Altitude Training, Explained

Photo: Josh Wray

First, it’s important to understand what it is that makes you feel bad at altitude. Henderson explains: “What happens as you get farther from sea level is that particles in the air become less densely packed as a result of lower pressure and this partial pressure of oxygen (PO2) is reduced because of the reduced barometric pressure.” In layman’s terms, it’s not just that there is less oxygen in the air, there is less air in the air. The result in the body is that your blood oxygen levels drop. Note that this isn’t the same as your breathing being restricted. You still breathe normally at altitude — in fact you breathe more — you just get a little less oxygen in every lungful. 

If you spend long enough at altitude, much above 7,000 feet according to Kastor, your body responds to this low level of blood oxygen by creating more erythropoietin, the fabled EPO that you probably read about on the same day you threw away your little yellow wristband. The increase in EPO is one of a host of adaptational changes including decreased lactate, increased concentration of capillaries and blood vessels in muscle, increased aerobic enzyme concentration and increased red blood cell mass. Together, these involuntary tweaks allow altitude-adapted athletes to produce greater aerobic power for longer periods of time versus those living and training at sea-level.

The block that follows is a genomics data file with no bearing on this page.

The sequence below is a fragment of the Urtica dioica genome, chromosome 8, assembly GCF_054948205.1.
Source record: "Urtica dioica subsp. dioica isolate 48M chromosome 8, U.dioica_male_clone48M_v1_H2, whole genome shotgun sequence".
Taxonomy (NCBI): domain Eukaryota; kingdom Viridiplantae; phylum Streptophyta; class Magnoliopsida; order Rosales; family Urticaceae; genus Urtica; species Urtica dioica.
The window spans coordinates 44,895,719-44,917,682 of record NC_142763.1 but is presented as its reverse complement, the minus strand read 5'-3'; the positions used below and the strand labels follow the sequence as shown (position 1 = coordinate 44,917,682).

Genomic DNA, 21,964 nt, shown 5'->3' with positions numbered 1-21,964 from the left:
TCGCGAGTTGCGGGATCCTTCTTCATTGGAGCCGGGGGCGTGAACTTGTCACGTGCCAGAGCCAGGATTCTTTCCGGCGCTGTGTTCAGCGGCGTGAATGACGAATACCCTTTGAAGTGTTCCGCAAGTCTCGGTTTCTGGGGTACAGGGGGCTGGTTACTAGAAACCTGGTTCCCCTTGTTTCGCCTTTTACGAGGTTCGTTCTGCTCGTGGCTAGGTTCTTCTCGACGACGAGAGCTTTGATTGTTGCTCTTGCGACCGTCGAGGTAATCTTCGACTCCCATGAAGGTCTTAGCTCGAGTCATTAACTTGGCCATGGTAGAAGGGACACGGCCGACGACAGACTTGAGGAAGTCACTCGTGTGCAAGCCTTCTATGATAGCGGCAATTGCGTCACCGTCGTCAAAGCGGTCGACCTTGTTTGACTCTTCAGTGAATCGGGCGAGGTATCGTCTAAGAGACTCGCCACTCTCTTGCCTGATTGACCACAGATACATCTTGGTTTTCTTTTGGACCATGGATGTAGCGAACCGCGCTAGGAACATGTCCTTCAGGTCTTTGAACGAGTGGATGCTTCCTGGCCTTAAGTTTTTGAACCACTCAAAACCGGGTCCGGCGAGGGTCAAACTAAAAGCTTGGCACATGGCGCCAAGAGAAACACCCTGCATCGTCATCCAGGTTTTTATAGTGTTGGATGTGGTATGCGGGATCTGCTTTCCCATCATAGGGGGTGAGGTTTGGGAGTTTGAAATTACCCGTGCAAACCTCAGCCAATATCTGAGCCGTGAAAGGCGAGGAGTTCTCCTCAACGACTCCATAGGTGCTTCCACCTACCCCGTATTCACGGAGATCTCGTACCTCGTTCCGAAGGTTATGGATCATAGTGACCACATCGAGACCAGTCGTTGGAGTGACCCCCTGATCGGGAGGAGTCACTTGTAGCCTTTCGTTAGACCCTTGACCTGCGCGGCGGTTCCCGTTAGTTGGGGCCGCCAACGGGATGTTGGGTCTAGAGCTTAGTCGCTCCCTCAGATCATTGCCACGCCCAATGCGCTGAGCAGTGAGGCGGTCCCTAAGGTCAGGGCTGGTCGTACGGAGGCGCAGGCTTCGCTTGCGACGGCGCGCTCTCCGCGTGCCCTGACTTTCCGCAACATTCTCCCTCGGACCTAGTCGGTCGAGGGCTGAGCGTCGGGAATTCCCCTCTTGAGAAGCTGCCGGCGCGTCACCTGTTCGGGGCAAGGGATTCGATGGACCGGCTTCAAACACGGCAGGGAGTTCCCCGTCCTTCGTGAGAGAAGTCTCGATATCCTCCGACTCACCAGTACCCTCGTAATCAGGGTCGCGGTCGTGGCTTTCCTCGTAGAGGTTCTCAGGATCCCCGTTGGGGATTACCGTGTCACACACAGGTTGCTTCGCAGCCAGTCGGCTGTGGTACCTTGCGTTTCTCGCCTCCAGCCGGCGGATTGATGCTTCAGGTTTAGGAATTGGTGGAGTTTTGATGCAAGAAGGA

A recent study of Tibetan villagers who live their lives at around 15,000 feet revealed that they have 10 oxygen-processing genes not commonly found in lowland populations. And Egan Bernal, the winner of the 2019 Tour de France, hails from Bogotá, the 8,660-foot capital of Colombia.

Long story short, they can get more oxygen to their muscles and do more work. And yet. “Even fully acclimatized individuals to a given altitude are still impacted by that altitude — just to a lesser degree than a non-acclimatized individual will be,” Henderson is quick to point out. “Also, there is a significant variation in how a given individual will respond to high altitude.”